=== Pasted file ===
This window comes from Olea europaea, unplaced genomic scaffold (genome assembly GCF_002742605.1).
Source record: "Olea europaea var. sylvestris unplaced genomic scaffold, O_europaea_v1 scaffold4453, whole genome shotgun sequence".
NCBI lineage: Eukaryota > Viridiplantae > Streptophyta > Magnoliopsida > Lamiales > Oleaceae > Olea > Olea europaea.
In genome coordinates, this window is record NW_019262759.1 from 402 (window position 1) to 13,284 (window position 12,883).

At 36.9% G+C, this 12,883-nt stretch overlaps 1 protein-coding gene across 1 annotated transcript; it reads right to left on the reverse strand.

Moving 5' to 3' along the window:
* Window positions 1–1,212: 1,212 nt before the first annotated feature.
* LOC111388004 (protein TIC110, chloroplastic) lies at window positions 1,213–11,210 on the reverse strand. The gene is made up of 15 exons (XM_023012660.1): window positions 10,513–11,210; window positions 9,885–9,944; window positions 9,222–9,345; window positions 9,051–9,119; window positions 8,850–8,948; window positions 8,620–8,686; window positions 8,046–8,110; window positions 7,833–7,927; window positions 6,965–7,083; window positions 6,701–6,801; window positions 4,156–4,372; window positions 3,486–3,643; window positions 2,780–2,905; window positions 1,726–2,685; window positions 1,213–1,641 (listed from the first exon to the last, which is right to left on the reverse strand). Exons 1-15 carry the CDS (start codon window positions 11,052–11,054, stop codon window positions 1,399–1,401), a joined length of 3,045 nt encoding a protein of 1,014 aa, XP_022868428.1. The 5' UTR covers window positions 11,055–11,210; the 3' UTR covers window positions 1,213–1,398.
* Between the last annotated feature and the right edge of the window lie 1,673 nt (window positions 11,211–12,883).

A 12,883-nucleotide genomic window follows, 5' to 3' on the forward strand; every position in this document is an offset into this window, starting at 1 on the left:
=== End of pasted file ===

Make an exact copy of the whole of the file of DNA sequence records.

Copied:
This window comes from Olea europaea, unplaced genomic scaffold (genome assembly GCF_002742605.1).
Source record: "Olea europaea var. sylvestris unplaced genomic scaffold, O_europaea_v1 scaffold4453, whole genome shotgun sequence".
NCBI lineage: Eukaryota > Viridiplantae > Streptophyta > Magnoliopsida > Lamiales > Oleaceae > Olea > Olea europaea.
In genome coordinates, this window is record NW_019262759.1 from 402 (window position 1) to 13,284 (window position 12,883).

At 36.9% G+C, this 12,883-nt stretch overlaps 1 protein-coding gene across 1 annotated transcript; it reads right to left on the reverse strand.

Moving 5' to 3' along the window:
* Window positions 1–1,212: 1,212 nt before the first annotated feature.
* LOC111388004 (protein TIC110, chloroplastic) lies at window positions 1,213–11,210 on the reverse strand. The gene is made up of 15 exons (XM_023012660.1): window positions 10,513–11,210; window positions 9,885–9,944; window positions 9,222–9,345; window positions 9,051–9,119; window positions 8,850–8,948; window positions 8,620–8,686; window positions 8,046–8,110; window positions 7,833–7,927; window positions 6,965–7,083; window positions 6,701–6,801; window positions 4,156–4,372; window positions 3,486–3,643; window positions 2,780–2,905; window positions 1,726–2,685; window positions 1,213–1,641 (listed from the first exon to the last, which is right to left on the reverse strand). Exons 1-15 carry the CDS (start codon window positions 11,052–11,054, stop codon window positions 1,399–1,401), a joined length of 3,045 nt encoding a protein of 1,014 aa, XP_022868428.1. The 5' UTR covers window positions 11,055–11,210; the 3' UTR covers window positions 1,213–1,398.
* Between the last annotated feature and the right edge of the window lie 1,673 nt (window positions 11,211–12,883).

A 12,883-nucleotide genomic window follows, 5' to 3' on the forward strand; every position in this document is an offset into this window, starting at 1 on the left: